Tuesday, June 21, 2005

So-called Obstructionism

The mantra of the right lately has been that the Democrats are nothing but obstructionists, and that they have no ideals of their own. Democrats exist, say Republicans, only to try to make life difficult for Republicans (and on a side note, let the 24 links up there that I found in 10 minutes be my not-too-subtle comment on the disgusting homogeneity of the blogosphere).

Am I the only one who doesn't buy this nonsense? To say something like, "They can only criticize our plan when they've brought one to the table" is ignorant and dangerous in itself. It's awfully close to (and only superficially different from) saying, "Any idea is better than no idea." And that's just a nice way of saying, "A bad idea is better than no idea." In other words, "Moving backwards is better than not moving at all."

Nonsense, all of it.

If you believe an idea is bad, then there's nothing wrong with opposing it. You don't have to offer up a countering idea to show that the proposal is bad in comparison. Replacing Social Security with a less-secure system of private accounts is a bad idea no matter what. Letting up the pressure on the privatizers to cave to Republican pressure and "bring something to the table" would be stupid and counterproductive.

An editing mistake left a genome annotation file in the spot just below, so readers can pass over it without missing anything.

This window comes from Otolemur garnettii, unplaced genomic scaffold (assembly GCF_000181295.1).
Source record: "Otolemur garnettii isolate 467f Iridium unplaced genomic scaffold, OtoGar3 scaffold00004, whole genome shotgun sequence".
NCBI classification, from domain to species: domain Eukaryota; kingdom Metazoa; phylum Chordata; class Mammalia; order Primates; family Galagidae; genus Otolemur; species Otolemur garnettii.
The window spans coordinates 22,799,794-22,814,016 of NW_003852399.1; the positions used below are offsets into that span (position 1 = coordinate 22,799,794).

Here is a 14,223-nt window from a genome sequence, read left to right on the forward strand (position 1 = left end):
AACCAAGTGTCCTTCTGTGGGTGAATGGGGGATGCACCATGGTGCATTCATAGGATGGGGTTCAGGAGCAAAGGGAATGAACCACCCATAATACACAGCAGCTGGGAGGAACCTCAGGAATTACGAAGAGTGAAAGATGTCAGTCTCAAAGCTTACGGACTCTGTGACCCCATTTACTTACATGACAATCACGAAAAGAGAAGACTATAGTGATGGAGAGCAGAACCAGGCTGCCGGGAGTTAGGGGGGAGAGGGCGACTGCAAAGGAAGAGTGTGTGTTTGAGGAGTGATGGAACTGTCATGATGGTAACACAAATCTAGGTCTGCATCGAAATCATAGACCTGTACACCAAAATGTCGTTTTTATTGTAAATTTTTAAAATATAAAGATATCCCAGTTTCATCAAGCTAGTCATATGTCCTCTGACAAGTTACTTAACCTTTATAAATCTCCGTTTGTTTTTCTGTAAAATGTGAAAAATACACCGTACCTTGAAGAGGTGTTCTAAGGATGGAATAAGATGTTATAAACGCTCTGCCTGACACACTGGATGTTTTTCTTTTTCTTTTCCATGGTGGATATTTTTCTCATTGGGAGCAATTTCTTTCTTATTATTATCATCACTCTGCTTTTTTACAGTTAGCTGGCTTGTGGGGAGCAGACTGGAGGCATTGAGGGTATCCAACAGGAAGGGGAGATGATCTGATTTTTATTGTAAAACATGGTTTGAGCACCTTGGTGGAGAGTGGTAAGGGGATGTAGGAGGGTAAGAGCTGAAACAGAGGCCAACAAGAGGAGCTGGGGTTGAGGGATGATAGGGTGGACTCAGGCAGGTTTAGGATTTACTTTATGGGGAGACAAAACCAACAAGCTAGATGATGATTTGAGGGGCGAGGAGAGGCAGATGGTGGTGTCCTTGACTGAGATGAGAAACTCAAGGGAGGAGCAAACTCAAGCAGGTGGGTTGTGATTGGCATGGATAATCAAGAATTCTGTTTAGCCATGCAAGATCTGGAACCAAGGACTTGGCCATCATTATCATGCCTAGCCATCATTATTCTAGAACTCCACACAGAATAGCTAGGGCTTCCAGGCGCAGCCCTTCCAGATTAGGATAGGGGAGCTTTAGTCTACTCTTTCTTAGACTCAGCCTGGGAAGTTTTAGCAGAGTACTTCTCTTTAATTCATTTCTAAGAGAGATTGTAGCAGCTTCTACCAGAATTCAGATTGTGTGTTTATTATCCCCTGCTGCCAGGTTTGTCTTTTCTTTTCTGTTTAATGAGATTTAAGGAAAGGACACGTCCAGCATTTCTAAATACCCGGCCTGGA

Republicans are running scared on a lot of their issues, because they're running up against more roadblocks than they should for a party that controls all branches of government, and which claims to have had the mandate of the American people. But when a minority party is doing all it can to temper the majority's desire to fundamentally alter a lot of our time-honored social structures, that's not obstructionism. That's defense. That's survival.

Not all change is good change, and sometimes being "progressive" means standing still when your opponents pursue negative progress.